Indian newsprint demand H2 2020 – updating our April 2020 outlook

Newsprint II – Further demand drop by .5 million tons


Our March outlook for Indian newsprint demand was pessimistic, anticipating a fall in consumption to 1.5 million tons in the financial year 20-21 ending 31 March 2021. However, although we anticipated the tsunami of the Covid-19 pandemic and other economic factors, it is far worse 90 days later. We forecast a further drop in demand of another .5 million tons for newsprint by the country’s news publishers.

In March-end, we wrote, “A tsunami has descended on us with a vengeance. The current situation will call for every bit of resourcefulness by the Indian news publishers and newsprint buyers to weather the storm. For the first time, India and the world face a large number of simultaneous negative situations, including the Coronavirus outbreak. The latest news is that Russia joins the comprehensive list of stricken countries and regions where business and everyday life are coming to a standstill!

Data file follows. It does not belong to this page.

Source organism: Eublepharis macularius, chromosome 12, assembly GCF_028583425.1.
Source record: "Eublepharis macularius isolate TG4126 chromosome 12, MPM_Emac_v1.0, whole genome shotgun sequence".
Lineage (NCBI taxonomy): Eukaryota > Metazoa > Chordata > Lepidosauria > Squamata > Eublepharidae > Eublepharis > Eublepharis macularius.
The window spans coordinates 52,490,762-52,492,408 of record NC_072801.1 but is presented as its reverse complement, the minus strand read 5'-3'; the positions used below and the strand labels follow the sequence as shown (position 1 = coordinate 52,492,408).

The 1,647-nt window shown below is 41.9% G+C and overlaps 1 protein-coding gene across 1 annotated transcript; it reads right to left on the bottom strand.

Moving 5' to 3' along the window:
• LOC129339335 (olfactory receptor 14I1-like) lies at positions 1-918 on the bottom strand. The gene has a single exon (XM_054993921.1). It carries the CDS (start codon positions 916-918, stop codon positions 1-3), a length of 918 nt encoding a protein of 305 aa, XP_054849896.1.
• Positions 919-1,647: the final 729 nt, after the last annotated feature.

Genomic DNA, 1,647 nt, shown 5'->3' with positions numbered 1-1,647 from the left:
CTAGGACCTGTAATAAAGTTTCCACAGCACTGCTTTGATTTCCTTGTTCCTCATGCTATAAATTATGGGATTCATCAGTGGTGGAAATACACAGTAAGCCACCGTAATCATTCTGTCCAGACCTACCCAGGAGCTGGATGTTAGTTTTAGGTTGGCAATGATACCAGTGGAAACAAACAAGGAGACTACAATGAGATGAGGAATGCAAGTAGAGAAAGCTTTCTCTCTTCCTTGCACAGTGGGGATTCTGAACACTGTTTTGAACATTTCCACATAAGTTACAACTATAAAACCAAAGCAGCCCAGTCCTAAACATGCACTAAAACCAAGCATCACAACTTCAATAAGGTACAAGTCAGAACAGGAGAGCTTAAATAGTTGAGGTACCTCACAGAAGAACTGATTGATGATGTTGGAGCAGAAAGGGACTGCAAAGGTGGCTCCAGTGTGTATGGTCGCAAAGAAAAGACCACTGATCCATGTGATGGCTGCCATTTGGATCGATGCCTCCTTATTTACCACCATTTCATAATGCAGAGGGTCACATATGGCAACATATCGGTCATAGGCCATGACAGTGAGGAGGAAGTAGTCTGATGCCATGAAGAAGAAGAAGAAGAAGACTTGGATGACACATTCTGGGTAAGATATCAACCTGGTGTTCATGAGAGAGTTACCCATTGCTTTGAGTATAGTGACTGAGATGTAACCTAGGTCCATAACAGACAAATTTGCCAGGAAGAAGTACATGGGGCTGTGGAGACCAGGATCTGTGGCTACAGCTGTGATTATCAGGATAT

“The price of crude oil price has slumped from US$ 54 to US$ 25 a barrel in the 20 days from 1 March 2020 to 20 March 2020. Largely a consequence of excess demand in the face of halting economic activity, it is a power play to control the price and production of this crucial commodity by major producers Saudi Arabia and Russia.”

The Indian newsprint demand situation continues to be abysmal to the extent that one can say that there is no current demand. With zero or minimal advertising, the ad revenue is reduced by close to 90%. Several publishers have discontinued editions in either cities or languages where there was no circulation. With minimal pagination of the dailies that are printing, and generally without supplements, consumption of newsprint has dropped by 60%. Apart from salary cuts, there have been extensive layoffs of journalists and other personnel by print media organizations.

The English newspapers are the worst hit, and some of the regional dailies comparatively better placed. The Metropolitan area demand has fallen more sharply than the regional or rural market. Large cities such as Mumbai and Pune are severely affected with lockdowns being lifted very partially and slowly, even in June.

Although some dailies in South India have suggested that they have been able to maintain circulations, it is more likely that they have merely maintained readership. Advertising revenues are universally abysmal. Newspapers in Western and Northern India predominate consumption in a ration of 2 to 1 in comparison to South India dailies.